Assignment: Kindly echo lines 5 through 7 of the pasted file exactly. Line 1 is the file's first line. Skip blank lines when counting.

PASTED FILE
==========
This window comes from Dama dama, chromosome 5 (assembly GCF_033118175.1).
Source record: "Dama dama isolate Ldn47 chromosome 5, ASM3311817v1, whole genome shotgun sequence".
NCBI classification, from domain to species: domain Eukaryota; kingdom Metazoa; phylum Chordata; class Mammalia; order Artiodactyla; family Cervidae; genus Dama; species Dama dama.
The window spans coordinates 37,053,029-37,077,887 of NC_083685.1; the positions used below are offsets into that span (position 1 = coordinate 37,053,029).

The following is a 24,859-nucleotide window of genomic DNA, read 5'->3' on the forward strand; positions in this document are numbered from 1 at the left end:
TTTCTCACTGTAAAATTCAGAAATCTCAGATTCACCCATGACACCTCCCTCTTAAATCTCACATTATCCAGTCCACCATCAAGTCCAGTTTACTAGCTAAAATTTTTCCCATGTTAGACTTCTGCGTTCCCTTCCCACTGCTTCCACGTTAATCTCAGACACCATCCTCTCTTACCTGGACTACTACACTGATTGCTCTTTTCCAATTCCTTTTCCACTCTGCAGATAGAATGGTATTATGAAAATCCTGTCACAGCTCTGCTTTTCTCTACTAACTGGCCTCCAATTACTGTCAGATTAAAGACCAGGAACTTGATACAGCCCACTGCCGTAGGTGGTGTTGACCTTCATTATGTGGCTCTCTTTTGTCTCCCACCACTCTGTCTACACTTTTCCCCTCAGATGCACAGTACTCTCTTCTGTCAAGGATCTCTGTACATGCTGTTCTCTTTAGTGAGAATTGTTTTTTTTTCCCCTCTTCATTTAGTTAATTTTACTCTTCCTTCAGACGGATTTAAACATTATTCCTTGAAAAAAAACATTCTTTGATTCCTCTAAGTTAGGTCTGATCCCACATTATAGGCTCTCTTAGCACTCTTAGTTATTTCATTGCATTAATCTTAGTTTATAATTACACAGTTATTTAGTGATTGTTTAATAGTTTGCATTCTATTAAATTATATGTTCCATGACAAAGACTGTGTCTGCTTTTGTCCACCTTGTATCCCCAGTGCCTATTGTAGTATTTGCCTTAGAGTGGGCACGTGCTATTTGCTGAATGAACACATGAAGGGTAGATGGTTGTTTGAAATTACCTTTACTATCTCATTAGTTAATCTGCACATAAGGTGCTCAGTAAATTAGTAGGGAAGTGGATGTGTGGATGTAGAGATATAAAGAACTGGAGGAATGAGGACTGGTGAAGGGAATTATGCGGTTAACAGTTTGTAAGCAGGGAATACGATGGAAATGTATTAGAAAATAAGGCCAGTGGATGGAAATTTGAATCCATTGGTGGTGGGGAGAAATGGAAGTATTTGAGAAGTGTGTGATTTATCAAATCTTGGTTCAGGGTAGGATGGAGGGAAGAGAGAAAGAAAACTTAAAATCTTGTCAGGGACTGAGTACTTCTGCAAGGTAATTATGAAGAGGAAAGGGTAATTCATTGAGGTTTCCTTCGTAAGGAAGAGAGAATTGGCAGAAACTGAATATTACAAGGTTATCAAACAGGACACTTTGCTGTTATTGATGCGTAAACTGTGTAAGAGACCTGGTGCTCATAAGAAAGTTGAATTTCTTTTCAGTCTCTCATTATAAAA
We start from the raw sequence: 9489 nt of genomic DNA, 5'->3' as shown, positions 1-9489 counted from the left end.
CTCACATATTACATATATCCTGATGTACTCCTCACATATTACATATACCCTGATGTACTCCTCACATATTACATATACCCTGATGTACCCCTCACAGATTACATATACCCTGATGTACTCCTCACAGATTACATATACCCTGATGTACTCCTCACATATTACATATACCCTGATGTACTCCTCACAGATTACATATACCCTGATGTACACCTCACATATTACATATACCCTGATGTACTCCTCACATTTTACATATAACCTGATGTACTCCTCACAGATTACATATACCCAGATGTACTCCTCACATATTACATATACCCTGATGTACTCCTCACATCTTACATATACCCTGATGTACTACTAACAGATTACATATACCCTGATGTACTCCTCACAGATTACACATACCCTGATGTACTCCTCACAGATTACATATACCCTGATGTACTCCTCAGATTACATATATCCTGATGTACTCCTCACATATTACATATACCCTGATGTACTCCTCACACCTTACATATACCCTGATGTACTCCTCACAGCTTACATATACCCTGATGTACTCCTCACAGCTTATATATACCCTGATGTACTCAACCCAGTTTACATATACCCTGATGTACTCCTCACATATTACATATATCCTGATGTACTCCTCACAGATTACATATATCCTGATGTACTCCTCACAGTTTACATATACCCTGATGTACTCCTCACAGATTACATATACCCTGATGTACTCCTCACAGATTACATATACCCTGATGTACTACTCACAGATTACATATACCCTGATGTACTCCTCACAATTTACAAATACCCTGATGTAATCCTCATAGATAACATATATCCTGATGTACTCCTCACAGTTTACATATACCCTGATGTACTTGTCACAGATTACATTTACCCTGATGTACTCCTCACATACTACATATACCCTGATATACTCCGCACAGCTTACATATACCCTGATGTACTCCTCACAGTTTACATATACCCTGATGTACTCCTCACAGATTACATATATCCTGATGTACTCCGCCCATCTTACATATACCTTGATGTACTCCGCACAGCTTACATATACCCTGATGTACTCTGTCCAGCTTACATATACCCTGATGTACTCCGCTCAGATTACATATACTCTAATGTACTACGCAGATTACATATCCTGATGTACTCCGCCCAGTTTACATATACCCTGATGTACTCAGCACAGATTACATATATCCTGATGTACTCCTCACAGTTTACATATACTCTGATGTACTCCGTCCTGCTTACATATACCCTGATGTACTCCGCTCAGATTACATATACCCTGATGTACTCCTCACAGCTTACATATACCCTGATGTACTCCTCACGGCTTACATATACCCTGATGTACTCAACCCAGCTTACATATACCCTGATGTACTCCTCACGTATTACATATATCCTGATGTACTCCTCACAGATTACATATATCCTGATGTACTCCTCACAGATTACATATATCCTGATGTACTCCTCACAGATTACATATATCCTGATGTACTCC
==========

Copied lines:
The following is a 24,859-nucleotide window of genomic DNA, read 5'->3' on the forward strand; positions in this document are numbered from 1 at the left end:
TTTCTCACTGTAAAATTCAGAAATCTCAGATTCACCCATGACACCTCCCTCTTAAATCTCACATTATCCAGTCCACCATCAAGTCCAGTTTACTAGCTAAAATTTTTCCCATGTTAGACTTCTGCGTTCCCTTCCCACTGCTTCCACGTTAATCTCAGACACCATCCTCTCTTACCTGGACTACTACACTGATTGCTCTTTTCCAATTCCTTTTCCACTCTGCAGATAGAATGGTATTATGAAAATCCTGTCACAGCTCTGCTTTTCTCTACTAACTGGCCTCCAATTACTGTCAGATTAAAGACCAGGAACTTGATACAGCCCACTGCCGTAGGTGGTGTTGACCTTCATTATGTGGCTCTCTTTTGTCTCCCACCACTCTGTCTACACTTTTCCCCTCAGATGCACAGTACTCTCTTCTGTCAAGGATCTCTGTACATGCTGTTCTCTTTAGTGAGAATTGTTTTTTTTTCCCCTCTTCATTTAGTTAATTTTACTCTTCCTTCAGACGGATTTAAACATTATTCCTTGAAAAAAAACATTCTTTGATTCCTCTAAGTTAGGTCTGATCCCACATTATAGGCTCTCTTAGCACTCTTAGTTATTTCATTGCATTAATCTTAGTTTATAATTACACAGTTATTTAGTGATTGTTTAATAGTTTGCATTCTATTAAATTATATGTTCCATGACAAAGACTGTGTCTGCTTTTGTCCACCTTGTATCCCCAGTGCCTATTGTAGTATTTGCCTTAGAGTGGGCACGTGCTATTTGCTGAATGAACACATGAAGGGTAGATGGTTGTTTGAAATTACCTTTACTATCTCATTAGTTAATCTGCACATAAGGTGCTCAGTAAATTAGTAGGGAAGTGGATGTGTGGATGTAGAGATATAAAGAACTGGAGGAATGAGGACTGGTGAAGGGAATTATGCGGTTAACAGTTTGTAAGCAGGGAATACGATGGAAATGTATTAGAAAATAAGGCCAGTGGATGGAAATTTGAATCCATTGGTGGTGGGGAGAAATGGAAGTATTTGAGAAGTGTGTGATTTATCAAATCTTGGTTCAGGGTAGGATGGAGGGAAGAGAGAAAGAAAACTTAAAATCTTGTCAGGGACTGAGTACTTCTGCAAGGTAATTATGAAGAGGAAAGGGTAATTCATTGAGGTTTCCTTCGTAAGGAAGAGAGAATTGGCAGAAACTGAATATTACAAGGTTATCAAACAGGACACTTTGCTGTTATTGATGCGTAAACTGTGTAAGAGACCTGGTGCTCATAAGAAAGTTGAATTTCTTTTCAGTCTCTCATTATAAAA
We start from the raw sequence: 9489 nt of genomic DNA, 5'->3' as shown, positions 1-9489 counted from the left end.